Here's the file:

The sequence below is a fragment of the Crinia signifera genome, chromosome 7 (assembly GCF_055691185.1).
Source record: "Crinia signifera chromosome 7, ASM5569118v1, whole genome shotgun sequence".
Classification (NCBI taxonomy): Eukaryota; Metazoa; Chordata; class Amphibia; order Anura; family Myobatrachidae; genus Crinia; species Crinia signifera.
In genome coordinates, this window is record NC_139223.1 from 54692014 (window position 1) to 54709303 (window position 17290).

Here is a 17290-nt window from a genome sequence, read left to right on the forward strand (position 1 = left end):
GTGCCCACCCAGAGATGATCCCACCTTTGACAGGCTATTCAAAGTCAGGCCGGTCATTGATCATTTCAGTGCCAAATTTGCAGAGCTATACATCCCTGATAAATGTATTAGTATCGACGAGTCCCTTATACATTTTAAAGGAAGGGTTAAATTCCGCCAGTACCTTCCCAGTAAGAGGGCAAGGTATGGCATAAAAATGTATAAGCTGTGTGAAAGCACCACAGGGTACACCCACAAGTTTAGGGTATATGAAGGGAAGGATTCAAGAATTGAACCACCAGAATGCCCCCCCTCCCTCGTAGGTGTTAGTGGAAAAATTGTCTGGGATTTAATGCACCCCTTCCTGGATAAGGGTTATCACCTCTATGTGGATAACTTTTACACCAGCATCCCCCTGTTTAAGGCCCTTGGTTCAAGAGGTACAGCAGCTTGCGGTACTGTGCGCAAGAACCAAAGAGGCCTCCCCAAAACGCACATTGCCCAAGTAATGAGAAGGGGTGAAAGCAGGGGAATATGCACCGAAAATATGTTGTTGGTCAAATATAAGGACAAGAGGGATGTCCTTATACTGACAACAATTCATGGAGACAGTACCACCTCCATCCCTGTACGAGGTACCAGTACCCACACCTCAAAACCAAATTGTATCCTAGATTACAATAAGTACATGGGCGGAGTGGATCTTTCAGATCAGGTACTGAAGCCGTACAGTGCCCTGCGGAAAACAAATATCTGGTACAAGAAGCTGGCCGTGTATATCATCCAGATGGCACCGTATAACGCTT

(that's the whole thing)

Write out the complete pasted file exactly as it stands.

The sequence below is a fragment of the Crinia signifera genome, chromosome 7 (assembly GCF_055691185.1).
Source record: "Crinia signifera chromosome 7, ASM5569118v1, whole genome shotgun sequence".
Classification (NCBI taxonomy): Eukaryota; Metazoa; Chordata; class Amphibia; order Anura; family Myobatrachidae; genus Crinia; species Crinia signifera.
In genome coordinates, this window is record NC_139223.1 from 54692014 (window position 1) to 54709303 (window position 17290).

Here is a 17290-nt window from a genome sequence, read left to right on the forward strand (position 1 = left end):
GTGCCCACCCAGAGATGATCCCACCTTTGACAGGCTATTCAAAGTCAGGCCGGTCATTGATCATTTCAGTGCCAAATTTGCAGAGCTATACATCCCTGATAAATGTATTAGTATCGACGAGTCCCTTATACATTTTAAAGGAAGGGTTAAATTCCGCCAGTACCTTCCCAGTAAGAGGGCAAGGTATGGCATAAAAATGTATAAGCTGTGTGAAAGCACCACAGGGTACACCCACAAGTTTAGGGTATATGAAGGGAAGGATTCAAGAATTGAACCACCAGAATGCCCCCCCTCCCTCGTAGGTGTTAGTGGAAAAATTGTCTGGGATTTAATGCACCCCTTCCTGGATAAGGGTTATCACCTCTATGTGGATAACTTTTACACCAGCATCCCCCTGTTTAAGGCCCTTGGTTCAAGAGGTACAGCAGCTTGCGGTACTGTGCGCAAGAACCAAAGAGGCCTCCCCAAAACGCACATTGCCCAAGTAATGAGAAGGGGTGAAAGCAGGGGAATATGCACCGAAAATATGTTGTTGGTCAAATATAAGGACAAGAGGGATGTCCTTATACTGACAACAATTCATGGAGACAGTACCACCTCCATCCCTGTACGAGGTACCAGTACCCACACCTCAAAACCAAATTGTATCCTAGATTACAATAAGTACATGGGCGGAGTGGATCTTTCAGATCAGGTACTGAAGCCGTACAGTGCCCTGCGGAAAACAAATATCTGGTACAAGAAGCTGGCCGTGTATATCATCCAGATGGCACCGTATAACGCTT